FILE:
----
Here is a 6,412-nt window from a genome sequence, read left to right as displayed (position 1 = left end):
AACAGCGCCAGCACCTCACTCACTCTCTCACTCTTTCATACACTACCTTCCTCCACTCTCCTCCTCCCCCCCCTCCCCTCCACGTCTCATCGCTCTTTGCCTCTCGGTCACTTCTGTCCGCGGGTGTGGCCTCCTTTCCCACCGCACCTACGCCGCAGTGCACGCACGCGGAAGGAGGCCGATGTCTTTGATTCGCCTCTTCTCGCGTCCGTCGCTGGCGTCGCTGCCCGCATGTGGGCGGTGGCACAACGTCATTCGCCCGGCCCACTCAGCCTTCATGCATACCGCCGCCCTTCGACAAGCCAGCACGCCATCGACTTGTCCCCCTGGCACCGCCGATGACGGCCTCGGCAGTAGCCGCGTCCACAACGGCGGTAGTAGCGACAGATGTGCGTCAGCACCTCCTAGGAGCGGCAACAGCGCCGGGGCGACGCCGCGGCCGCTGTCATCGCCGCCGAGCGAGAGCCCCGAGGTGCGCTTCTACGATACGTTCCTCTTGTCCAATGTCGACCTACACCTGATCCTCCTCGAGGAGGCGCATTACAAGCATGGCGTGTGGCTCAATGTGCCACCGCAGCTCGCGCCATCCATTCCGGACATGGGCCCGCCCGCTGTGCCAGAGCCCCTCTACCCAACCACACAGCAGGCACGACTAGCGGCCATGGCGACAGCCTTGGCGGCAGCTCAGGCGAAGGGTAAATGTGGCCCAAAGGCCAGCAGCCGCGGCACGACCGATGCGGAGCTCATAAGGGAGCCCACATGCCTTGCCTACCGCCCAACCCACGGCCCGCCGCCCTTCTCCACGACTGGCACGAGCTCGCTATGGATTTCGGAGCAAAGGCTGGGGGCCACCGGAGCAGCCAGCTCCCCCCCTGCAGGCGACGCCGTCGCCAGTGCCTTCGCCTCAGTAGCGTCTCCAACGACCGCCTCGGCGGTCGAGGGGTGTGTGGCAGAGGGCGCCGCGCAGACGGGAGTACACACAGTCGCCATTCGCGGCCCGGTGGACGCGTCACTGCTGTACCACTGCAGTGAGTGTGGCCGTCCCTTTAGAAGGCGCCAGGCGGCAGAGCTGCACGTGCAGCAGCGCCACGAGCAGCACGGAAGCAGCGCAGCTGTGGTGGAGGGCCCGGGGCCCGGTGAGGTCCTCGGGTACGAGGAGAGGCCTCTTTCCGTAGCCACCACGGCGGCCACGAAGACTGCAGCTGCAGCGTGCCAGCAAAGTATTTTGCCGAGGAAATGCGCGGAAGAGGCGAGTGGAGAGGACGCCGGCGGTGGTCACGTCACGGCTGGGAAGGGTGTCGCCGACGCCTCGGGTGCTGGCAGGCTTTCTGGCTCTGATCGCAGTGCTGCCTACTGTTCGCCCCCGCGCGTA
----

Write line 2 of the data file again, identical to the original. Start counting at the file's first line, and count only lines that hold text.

AACAGCGCCAGCACCTCACTCACTCTCTCACTCTTTCATACACTACCTTCCTCCACTCTCCTCCTCCCCCCCCTCCCCTCCACGTCTCATCGCTCTTTGCCTCTCGGTCACTTCTGTCCGCGGGTGTGGCCTCCTTTCCCACCGCACCTACGCCGCAGTGCACGCACGCGGAAGGAGGCCGATGTCTTTGATTCGCCTCTTCTCGCGTCCGTCGCTGGCGTCGCTGCCCGCATGTGGGCGGTGGCACAACGTCATTCGCCCGGCCCACTCAGCCTTCATGCATACCGCCGCCCTTCGACAAGCCAGCACGCCATCGACTTGTCCCCCTGGCACCGCCGATGACGGCCTCGGCAGTAGCCGCGTCCACAACGGCGGTAGTAGCGACAGATGTGCGTCAGCACCTCCTAGGAGCGGCAACAGCGCCGGGGCGACGCCGCGGCCGCTGTCATCGCCGCCGAGCGAGAGCCCCGAGGTGCGCTTCTACGATACGTTCCTCTTGTCCAATGTCGACCTACACCTGATCCTCCTCGAGGAGGCGCATTACAAGCATGGCGTGTGGCTCAATGTGCCACCGCAGCTCGCGCCATCCATTCCGGACATGGGCCCGCCCGCTGTGCCAGAGCCCCTCTACCCAACCACACAGCAGGCACGACTAGCGGCCATGGCGACAGCCTTGGCGGCAGCTCAGGCGAAGGGTAAATGTGGCCCAAAGGCCAGCAGCCGCGGCACGACCGATGCGGAGCTCATAAGGGAGCCCACATGCCTTGCCTACCGCCCAACCCACGGCCCGCCGCCCTTCTCCACGACTGGCACGAGCTCGCTATGGATTTCGGAGCAAAGGCTGGGGGCCACCGGAGCAGCCAGCTCCCCCCCTGCAGGCGACGCCGTCGCCAGTGCCTTCGCCTCAGTAGCGTCTCCAACGACCGCCTCGGCGGTCGAGGGGTGTGTGGCAGAGGGCGCCGCGCAGACGGGAGTACACACAGTCGCCATTCGCGGCCCGGTGGACGCGTCACTGCTGTACCACTGCAGTGAGTGTGGCCGTCCCTTTAGAAGGCGCCAGGCGGCAGAGCTGCACGTGCAGCAGCGCCACGAGCAGCACGGAAGCAGCGCAGCTGTGGTGGAGGGCCCGGGGCCCGGTGAGGTCCTCGGGTACGAGGAGAGGCCTCTTTCCGTAGCCACCACGGCGGCCACGAAGACTGCAGCTGCAGCGTGCCAGCAAAGTATTTTGCCGAGGAAATGCGCGGAAGAGGCGAGTGGAGAGGACGCCGGCGGTGGTCACGTCACGGCTGGGAAGGGTGTCGCCGACGCCTCGGGTGCTGGCAGGCTTTCTGGCTCTGATCGCAGTGCTGCCTACTGTTCGCCCCCGCGCGTA